AMD: 64-Bit Opteron Suited for Enterprise Servers

by Kevin Reichard

AMD is working to usher in the 64-bit era in server computing with the introduction of the Opteron CPU line, which promises to be a drop-in replacement for 32-bit processors while offering the potential for a new wave of 64-bit applications.

The future of 64-bit computing will enter a new phase with the release of the Opteron processor by AMD today.

Designed for computing-intensive server applications -- databases, applications servers, clustered high-performance computing -- the x86-64 chip will run at speeds of 1.4GHz, 1.6GHz and 1.8GHz. (AMD's other 64-bit chip, the desktop and notebook-oriented Athlon 64 chip codenamed Clawhammer, is scheduled for a September 2003 release.) The allure of the Opteron, according to AMD officials, is that corporations can transition to higher-performance 64-bit computing without the need to adopt an entirely new IT infrastructure: you can in theory just drop Opteron-based servers in the place of existing 32-bit servers and not miss a beat running 32-bit applications while preparing new 64-bit applications. Operating-system vendors like Microsoft and SuSE have announced support for the Opteron.

"Initially, it's the computing farm and the database servers that will see the first adoption of Opteron servers," says Kevin Graf, AMD Opteron Brand Manager. "This will be followed by transaction servers. Later on, you'll see messaging servers, content servers, and file/print move to 64-bit computing."

But, if Graf's predictions are correct, you won't see Opteron-based servers make inroads against RISC-based UNIX systems. "That will be the smallest share of our market, as that's an installed-based argument -- corporations are unlikely to put a lot of effort into upgrading existing RISC servers," Graf says. "For the transition to happen, it must require no effort whatsoever -- you buy a server and install it. That's not true of RISC systems.""It is time for all us in technology industry to change our ways," AMD CEO Hector Ruiz told a crowd of more 300 or so media and analysts gathered in New York City for the official product introduction. "New technology should not introduce new barriers, it should knock them down."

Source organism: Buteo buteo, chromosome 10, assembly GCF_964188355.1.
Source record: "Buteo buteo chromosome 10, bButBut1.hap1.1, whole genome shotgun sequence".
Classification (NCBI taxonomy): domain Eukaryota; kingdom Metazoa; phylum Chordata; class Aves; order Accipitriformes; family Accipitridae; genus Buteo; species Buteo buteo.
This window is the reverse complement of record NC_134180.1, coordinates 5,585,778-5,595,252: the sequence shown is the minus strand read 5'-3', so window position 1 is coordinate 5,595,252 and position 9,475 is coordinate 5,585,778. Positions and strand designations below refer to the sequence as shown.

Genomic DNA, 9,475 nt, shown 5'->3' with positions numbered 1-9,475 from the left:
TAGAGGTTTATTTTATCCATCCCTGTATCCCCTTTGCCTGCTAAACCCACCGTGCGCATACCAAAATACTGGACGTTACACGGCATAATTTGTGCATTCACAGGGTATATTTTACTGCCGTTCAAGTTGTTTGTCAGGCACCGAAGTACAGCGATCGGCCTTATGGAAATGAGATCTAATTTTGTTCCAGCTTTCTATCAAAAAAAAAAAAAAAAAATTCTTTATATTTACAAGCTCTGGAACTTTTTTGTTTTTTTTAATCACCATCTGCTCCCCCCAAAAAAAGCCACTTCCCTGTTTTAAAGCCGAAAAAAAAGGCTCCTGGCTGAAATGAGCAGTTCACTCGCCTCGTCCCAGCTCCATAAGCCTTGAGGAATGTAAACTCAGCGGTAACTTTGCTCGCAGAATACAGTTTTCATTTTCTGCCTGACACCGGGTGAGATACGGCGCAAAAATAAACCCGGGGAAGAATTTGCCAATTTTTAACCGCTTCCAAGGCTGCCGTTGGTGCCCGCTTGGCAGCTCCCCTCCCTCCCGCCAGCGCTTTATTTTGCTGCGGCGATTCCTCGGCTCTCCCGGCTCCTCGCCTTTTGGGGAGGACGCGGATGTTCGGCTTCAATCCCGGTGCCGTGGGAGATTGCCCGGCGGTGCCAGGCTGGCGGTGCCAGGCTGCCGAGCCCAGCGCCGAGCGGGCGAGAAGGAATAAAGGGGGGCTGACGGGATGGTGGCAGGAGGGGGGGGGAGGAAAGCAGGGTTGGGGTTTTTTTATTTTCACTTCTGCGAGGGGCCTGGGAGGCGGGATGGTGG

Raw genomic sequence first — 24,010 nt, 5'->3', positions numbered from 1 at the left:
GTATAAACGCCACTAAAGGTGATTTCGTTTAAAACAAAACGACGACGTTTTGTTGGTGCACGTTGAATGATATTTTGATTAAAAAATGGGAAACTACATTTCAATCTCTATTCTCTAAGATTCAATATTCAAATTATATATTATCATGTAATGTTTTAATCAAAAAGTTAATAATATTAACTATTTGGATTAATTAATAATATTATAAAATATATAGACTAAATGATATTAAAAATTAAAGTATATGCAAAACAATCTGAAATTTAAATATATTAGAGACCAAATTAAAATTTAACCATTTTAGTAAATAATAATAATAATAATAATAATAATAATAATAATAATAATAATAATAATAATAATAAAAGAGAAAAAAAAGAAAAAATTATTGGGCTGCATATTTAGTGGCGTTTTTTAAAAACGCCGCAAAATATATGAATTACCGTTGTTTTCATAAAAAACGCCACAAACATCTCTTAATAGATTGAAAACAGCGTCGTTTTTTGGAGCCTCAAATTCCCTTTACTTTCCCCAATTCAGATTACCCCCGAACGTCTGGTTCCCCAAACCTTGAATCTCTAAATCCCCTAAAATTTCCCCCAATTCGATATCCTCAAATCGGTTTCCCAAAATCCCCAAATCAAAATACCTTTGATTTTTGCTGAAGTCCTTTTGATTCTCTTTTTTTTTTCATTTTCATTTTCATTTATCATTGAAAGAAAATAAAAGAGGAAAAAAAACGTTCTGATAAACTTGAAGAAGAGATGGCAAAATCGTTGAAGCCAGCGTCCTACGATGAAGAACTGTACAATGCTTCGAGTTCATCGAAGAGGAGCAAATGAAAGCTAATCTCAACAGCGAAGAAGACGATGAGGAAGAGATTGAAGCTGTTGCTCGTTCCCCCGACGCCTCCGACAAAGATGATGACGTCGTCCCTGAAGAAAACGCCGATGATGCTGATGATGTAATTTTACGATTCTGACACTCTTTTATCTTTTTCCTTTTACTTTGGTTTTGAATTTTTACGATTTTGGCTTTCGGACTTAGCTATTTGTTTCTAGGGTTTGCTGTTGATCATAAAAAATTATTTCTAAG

A Radical Conservative Design
The Opteron is radical -- it represents a totally new CPU architecture, system platform, and even microcode support all rolled into one. But the Opteron is conservative -- AMD's x86-64 architecture runs current 32-bit applications, and quickly, while giving forward-thinking buyers a transition path to 64-bit computing rather than the start-from-scratch approach of Intel's 64-bit Itanium family.

The 0.13-micron-process silicon-on-insulator Opteron -- a 90-nanometer-process successor will arrive in 2004 -- features two more pipeline stages than AMD's Athlon XP; instructions-per-clock-cycle boosters such as enhanced branch-prediction algorithms and larger translation look-aside buffers; support for the SSE2 streaming multimedia instructions that debuted in Intel's Pentium 4; and up to 1MB of Level 2 cache, all in a new, plus-sized processor die or 940-pin ceramic package. (The Athlon 64 will use a different, 754-pin socket.)

Both the Opteron and Athlon 64 boast 64-bit data and address paths and break through current 32-bit CPUs' 4GB memory addressing cap with 40-bit physical (up to 1 terabyte) and 48-bit virtual (up to 256 terabytes) memory addressing space. The Opteron also supports three HyperTransport links, providing up to 19.2GB/sec of bandwidth, versus the Athlon 64's single HyperTransport link for 6.4GB/sec of data transfer.